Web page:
I understand that the heat capacity depends on depends upon both microscopic (molecular/atomic) and macroscopic (phase, temperature, pressure). If I have an environment wherein both - the pressure and volume are subject to change, how can I estimate the instantaneous heat capacity of a substance (liquid) in that case ?

  • $\begingroup$ Are you referring to the heat capacity at constant volume or the heat capacity at constant pressure? $\endgroup$ May 24, 2018 at 13:47
  • $\begingroup$ @ChesterMiller I interpreted the question as a request for a formula which defines specific heat capacity in terms of quantities like pressure and volume conditions. The questions says "...wherein both - the pressure and the volume...". $\endgroup$
    – user191954
    May 24, 2018 at 14:53
  • $\begingroup$ @Chair Thanks. You are certainly entitled to your own interpretation. But I would like some clarification directly from the OP before expending any effort composing an answer. $\endgroup$ May 24, 2018 at 15:08
  • $\begingroup$ @ChesterMiller. I would like to know the behavior of both specific heat capacity at constant volume as well as heat capacity in general. I believe that these quantities for a liquid (say) doesn't have the same value in conditions where I have varying pressure ,volume., temperature. Please correct me if I am wrong. I would like to calculate the new values of these quantities when in such a dynamic environment. Hence, the request for a formula . Thanks ! $\endgroup$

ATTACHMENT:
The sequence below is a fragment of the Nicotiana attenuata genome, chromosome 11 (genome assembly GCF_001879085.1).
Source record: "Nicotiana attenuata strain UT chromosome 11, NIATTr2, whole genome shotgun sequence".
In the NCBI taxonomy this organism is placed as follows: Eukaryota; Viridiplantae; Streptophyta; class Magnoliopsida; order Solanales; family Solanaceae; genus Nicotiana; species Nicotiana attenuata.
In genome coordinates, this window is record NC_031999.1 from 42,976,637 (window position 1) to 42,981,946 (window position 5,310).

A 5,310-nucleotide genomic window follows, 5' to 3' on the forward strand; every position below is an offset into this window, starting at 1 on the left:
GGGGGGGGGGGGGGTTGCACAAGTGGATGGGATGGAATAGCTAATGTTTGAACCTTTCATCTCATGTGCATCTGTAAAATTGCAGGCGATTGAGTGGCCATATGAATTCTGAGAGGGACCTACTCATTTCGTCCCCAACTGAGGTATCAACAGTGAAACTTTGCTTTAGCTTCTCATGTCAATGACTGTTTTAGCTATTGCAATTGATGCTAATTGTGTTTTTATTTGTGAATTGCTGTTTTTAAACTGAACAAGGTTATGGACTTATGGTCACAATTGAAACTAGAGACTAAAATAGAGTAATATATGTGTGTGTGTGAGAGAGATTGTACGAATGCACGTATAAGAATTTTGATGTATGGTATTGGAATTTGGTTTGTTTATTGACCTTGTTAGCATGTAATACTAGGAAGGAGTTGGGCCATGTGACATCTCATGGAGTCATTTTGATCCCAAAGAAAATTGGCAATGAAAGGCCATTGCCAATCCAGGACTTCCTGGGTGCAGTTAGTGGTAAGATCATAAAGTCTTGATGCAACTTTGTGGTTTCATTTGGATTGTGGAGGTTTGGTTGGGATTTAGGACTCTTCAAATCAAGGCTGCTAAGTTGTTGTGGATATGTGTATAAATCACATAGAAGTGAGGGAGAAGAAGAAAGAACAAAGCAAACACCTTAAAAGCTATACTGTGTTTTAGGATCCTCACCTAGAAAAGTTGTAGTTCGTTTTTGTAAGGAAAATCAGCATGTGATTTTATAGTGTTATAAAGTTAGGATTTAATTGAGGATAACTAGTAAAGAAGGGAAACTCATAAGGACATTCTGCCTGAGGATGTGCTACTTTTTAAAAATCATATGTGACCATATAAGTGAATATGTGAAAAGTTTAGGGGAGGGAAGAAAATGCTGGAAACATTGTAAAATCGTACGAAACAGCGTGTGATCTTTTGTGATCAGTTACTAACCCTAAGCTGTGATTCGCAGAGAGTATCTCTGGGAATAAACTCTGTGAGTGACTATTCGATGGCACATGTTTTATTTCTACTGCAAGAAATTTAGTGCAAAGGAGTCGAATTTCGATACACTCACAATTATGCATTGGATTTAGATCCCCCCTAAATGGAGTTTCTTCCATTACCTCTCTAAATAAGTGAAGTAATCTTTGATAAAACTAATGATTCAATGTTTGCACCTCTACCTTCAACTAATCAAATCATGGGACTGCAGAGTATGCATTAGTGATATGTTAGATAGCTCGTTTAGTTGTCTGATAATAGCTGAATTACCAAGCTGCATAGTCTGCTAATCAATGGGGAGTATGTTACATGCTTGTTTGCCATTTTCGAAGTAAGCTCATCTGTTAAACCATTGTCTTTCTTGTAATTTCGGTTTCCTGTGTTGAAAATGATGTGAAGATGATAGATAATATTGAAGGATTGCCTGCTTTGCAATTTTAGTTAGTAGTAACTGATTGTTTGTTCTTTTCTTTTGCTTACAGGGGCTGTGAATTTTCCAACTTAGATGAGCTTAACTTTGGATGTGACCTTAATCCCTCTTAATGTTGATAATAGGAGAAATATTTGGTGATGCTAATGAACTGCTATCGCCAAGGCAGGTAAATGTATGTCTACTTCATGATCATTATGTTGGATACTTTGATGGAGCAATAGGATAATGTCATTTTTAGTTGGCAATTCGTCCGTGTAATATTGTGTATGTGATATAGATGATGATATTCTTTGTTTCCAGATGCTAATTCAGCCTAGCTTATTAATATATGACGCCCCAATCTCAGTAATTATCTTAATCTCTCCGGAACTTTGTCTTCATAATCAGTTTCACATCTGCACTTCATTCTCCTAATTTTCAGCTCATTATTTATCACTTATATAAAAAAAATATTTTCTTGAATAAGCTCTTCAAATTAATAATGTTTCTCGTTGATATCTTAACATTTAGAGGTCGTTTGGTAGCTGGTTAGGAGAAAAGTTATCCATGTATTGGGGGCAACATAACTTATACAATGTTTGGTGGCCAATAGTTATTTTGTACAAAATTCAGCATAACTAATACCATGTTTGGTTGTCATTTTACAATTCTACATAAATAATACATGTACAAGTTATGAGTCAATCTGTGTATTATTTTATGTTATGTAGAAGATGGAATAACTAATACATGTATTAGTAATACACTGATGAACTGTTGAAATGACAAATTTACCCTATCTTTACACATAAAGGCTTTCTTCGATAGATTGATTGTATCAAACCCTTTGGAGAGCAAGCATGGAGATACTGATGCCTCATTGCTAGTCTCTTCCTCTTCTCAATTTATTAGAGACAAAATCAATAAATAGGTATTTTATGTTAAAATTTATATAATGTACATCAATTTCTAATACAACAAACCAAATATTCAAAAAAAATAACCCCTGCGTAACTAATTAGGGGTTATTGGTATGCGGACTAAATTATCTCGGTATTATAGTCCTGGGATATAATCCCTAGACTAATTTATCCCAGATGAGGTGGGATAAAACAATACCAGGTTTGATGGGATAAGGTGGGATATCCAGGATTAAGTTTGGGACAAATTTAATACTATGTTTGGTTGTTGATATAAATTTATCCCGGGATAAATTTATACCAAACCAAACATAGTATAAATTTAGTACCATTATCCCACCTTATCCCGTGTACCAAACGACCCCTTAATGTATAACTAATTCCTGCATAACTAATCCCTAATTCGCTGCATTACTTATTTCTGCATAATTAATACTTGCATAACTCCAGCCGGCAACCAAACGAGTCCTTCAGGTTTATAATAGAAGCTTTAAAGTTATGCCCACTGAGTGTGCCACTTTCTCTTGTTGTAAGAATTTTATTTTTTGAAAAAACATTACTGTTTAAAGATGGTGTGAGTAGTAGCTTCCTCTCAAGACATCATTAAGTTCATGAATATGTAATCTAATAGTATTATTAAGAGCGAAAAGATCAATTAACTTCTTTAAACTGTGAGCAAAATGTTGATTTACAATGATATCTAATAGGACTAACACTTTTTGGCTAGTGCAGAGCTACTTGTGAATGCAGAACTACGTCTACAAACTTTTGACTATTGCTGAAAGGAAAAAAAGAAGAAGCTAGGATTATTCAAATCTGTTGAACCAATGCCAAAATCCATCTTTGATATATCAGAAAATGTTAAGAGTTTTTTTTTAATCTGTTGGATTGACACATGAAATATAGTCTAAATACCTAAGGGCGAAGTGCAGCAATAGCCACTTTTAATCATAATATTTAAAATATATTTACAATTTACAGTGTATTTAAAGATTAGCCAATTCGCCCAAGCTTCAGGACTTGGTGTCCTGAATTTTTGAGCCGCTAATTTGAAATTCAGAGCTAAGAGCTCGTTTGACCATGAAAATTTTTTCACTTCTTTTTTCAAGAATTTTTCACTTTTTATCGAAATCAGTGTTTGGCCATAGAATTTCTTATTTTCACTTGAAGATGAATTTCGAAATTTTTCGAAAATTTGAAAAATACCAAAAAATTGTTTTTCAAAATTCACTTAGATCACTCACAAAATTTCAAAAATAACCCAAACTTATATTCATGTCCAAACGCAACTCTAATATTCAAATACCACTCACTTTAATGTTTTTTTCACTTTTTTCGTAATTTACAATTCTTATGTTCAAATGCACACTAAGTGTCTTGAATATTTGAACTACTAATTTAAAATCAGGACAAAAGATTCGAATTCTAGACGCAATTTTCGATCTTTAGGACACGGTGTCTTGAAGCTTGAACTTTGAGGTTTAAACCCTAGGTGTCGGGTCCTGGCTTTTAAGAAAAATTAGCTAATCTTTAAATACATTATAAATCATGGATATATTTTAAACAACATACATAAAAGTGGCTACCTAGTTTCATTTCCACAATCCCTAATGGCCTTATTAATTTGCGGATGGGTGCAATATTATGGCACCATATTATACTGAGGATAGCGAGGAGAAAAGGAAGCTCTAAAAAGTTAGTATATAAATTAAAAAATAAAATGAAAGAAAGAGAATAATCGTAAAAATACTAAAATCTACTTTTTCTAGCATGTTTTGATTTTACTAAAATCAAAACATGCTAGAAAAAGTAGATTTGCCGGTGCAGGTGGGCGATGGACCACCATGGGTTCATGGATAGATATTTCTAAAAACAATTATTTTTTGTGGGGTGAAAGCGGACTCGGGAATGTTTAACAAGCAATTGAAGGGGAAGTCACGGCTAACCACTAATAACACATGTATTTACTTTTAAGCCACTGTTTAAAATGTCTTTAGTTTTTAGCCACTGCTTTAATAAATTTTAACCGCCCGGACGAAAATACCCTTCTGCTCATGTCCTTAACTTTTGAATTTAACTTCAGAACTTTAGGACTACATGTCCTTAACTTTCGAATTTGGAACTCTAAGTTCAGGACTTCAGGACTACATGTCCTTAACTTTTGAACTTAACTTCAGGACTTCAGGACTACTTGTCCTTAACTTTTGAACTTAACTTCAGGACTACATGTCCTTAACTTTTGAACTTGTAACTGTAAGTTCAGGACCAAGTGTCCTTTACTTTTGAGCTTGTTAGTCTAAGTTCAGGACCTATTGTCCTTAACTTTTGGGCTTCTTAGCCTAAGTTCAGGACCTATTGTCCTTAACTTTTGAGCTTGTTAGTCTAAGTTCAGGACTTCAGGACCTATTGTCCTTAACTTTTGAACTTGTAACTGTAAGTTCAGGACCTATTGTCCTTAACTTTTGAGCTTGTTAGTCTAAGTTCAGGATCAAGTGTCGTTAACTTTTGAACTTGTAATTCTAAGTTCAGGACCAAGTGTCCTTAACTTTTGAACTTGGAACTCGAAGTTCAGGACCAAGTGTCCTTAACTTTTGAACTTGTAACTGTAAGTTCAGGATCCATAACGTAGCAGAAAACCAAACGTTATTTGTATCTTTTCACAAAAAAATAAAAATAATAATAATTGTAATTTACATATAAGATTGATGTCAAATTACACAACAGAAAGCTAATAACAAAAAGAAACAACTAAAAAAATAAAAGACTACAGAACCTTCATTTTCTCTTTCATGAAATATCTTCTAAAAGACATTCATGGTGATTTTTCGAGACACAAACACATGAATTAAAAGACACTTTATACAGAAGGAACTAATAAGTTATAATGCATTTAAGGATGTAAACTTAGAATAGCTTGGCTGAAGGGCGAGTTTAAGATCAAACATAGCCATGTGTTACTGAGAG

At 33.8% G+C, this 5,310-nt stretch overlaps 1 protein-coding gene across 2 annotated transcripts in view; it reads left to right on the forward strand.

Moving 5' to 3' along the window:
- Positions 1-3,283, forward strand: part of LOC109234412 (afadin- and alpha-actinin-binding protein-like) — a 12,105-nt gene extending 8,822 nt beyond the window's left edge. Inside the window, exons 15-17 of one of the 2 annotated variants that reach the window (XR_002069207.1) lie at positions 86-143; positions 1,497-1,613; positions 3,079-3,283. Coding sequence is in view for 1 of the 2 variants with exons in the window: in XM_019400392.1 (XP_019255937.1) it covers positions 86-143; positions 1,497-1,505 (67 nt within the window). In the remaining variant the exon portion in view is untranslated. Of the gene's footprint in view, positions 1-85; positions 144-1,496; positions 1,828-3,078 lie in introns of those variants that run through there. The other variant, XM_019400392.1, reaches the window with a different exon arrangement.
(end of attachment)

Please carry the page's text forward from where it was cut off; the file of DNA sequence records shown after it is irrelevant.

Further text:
– Dexter
    May 25, 2018 at 4:15

1 Answer 1


The starting point for determining the volume dependence of $C_v$ is the equation: $$dU=C_vdT+\left[T\left(\frac{\partial P}{\partial T}\right)_V-P\right]dV$$ This equation appears in every thermodynamics textbook, so I'm not going to derive it. From this equation, it follows that $$\frac{\partial ^2 U}{\partial V\partial T}=\left(\frac{\partial C_v}{\partial V}\right)_T=\left[\frac{\partial\left[T\left(\frac{\partial P}{\partial T}\right)_V-P\right] }{\partial T}\right]_V=T\left(\frac{\partial^2P}{\partial T^2}\right)_V$$

A similar relationship can derived for the partial derivative of $C_p$ with respect to P at constant T starting with the equation: $$dH=C_pdT+\left[V-T\left(\frac{\partial V}{\partial T}\right)_P\right]dP$$


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